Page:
MEPC gets underway

The headquarters of the International Maritime Organization (IMO) in London plays host this week to the crucial 77th gathering of the Marine Environment Protection Committee (MEPC) where shipping will get a closer understanding of its long term green targets.

Following on from the United Nations’ COP26 climate summit earlier this month, IMO delegates will debate tightening emissions targets from the existing 50% cut by 2050 with many nations now demanding shipping becomes a zero-emissions industry within the next 29 years.

There will also be plenty of discussion on carbon pricing including the International Chamber of Shipping’s proposal of a $2 a ton levy on fuel oil to raise $5bn for decarbonisation research and development.

For Dr Tristan Smith, associate professor at UCL Energy Institute, the Dhaka-Glasgow Declaration, signed at COP26 this month could prove very signifiant at this week’s MEPC. The declaration outlines the demands of more than 50 climate vulnerable nations from Africa, Asia, the Caribbean, Latin America, the Middle East, and the Pacific.

“The potential is now clear to fundamentally change the arithmetic at the IMO,” Smith suggested in conversation with Splash earlier this month.

Low ambition outcomes from MEPC 75 and 76 were the result of ambitious countries being in the minority, Smith argued, but at MEPC 76 only about five countries were the difference between minority and majority.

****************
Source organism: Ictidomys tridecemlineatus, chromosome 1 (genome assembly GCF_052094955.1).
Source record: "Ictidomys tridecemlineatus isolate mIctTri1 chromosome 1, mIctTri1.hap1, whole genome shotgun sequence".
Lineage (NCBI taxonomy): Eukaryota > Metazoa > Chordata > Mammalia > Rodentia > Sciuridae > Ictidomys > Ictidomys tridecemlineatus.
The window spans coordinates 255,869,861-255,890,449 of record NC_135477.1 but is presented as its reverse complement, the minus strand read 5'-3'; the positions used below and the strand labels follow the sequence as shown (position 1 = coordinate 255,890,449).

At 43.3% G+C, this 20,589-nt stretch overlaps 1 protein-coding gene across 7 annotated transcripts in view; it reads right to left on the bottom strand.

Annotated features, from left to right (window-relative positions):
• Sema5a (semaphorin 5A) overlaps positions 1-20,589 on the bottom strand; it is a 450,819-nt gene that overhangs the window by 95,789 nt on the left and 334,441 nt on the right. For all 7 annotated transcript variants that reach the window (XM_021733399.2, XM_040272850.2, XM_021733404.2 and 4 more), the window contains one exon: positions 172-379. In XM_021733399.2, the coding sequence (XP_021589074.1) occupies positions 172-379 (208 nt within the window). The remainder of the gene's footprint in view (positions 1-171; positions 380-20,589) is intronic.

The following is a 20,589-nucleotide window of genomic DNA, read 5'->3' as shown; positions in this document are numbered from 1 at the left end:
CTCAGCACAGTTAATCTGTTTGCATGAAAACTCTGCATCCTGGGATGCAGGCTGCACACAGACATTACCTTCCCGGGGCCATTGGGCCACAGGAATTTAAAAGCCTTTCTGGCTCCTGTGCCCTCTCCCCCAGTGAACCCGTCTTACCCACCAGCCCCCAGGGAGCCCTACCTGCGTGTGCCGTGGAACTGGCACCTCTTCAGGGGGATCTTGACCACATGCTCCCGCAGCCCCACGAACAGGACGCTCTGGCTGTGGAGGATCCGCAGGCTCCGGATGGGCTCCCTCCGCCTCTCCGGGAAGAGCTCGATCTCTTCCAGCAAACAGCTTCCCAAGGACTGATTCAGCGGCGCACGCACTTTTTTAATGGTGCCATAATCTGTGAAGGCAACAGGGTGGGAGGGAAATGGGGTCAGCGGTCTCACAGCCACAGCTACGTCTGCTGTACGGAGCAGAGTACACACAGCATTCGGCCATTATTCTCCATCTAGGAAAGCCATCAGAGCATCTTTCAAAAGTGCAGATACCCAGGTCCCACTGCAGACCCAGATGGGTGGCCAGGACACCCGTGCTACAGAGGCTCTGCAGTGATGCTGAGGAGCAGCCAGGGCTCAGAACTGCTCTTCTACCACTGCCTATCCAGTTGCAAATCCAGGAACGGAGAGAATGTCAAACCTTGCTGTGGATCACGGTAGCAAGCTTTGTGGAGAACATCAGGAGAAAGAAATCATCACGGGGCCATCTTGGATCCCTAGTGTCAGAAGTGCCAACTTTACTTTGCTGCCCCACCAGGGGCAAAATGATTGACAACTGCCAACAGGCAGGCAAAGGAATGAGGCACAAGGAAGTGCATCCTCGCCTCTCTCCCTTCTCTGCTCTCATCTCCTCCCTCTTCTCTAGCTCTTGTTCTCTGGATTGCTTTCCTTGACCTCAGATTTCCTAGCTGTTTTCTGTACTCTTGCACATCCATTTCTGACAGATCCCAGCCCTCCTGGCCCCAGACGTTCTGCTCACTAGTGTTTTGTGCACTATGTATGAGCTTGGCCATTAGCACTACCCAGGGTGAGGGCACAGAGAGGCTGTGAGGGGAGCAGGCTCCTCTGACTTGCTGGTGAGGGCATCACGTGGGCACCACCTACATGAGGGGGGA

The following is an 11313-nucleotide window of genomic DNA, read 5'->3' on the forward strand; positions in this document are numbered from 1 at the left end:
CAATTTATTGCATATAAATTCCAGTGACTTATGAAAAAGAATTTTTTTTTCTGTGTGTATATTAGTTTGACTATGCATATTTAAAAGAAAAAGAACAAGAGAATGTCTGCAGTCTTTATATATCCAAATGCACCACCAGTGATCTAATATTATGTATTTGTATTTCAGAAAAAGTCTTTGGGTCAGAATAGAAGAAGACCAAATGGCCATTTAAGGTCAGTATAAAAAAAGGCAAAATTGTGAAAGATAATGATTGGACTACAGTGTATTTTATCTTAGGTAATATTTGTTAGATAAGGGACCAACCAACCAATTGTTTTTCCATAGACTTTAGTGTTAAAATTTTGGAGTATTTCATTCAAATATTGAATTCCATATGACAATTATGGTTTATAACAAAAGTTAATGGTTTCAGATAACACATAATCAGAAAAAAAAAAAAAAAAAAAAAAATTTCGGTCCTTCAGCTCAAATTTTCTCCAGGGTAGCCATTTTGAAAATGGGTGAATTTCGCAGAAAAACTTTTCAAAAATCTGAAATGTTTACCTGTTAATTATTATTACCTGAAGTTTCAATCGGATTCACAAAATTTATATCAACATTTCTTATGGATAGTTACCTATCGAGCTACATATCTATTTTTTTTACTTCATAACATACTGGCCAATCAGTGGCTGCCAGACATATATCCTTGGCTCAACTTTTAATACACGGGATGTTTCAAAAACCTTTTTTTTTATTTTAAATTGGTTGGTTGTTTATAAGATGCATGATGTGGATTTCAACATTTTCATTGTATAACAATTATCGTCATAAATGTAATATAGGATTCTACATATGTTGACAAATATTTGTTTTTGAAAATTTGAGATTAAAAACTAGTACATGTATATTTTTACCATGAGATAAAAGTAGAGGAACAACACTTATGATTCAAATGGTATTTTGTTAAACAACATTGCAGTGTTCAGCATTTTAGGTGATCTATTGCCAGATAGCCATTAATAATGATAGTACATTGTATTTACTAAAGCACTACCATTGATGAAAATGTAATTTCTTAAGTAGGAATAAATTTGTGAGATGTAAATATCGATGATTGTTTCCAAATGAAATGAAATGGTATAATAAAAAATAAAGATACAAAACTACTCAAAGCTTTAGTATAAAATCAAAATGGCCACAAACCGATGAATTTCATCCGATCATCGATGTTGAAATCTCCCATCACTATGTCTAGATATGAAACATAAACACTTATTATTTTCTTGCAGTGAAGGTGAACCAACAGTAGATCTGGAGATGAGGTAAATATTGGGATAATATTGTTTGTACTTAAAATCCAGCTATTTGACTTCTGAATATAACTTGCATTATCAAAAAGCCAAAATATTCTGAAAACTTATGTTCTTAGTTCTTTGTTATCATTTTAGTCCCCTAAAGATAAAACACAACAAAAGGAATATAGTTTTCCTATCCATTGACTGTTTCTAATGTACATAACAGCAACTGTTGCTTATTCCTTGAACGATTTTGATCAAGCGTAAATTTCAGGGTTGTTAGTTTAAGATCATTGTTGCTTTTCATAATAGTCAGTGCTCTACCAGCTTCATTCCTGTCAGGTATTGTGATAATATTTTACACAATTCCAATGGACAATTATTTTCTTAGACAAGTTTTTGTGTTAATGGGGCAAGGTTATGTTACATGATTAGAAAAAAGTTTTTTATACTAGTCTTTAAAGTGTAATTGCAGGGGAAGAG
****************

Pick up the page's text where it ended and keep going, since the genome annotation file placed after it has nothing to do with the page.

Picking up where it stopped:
“You don’t need many of these 50 signatories to turn up to get fundamentally different outcomes in mid-term measures and strategy revision debates,” Smith said.

Johannah Christensen, CEO of the Global Maritime Forum, a not-for-profit organisation that has helped coordinate many green shipping initiatives in recent years, also asked how many of the countries that she described as “shipping climate heroes” during COP26 would deliver change at MEPC77.

Splash will be bringing readers regular updates from MEPC77 this week.

Sam Chambers

Starting out with the Informa Group in 2000 in Hong Kong, Sam Chambers became editor of Maritime Asia magazine as well as East Asia Editor for the world’s oldest newspaper, Lloyd’s List. In 2005 he pursued a freelance career and wrote for a variety of titles including taking on the role of Asia Editor at Seatrade magazine and China correspondent for Supply Chain Asia. His work has also appeared in The Economist, The New York Times, The Sunday Times and The International Herald Tribune.
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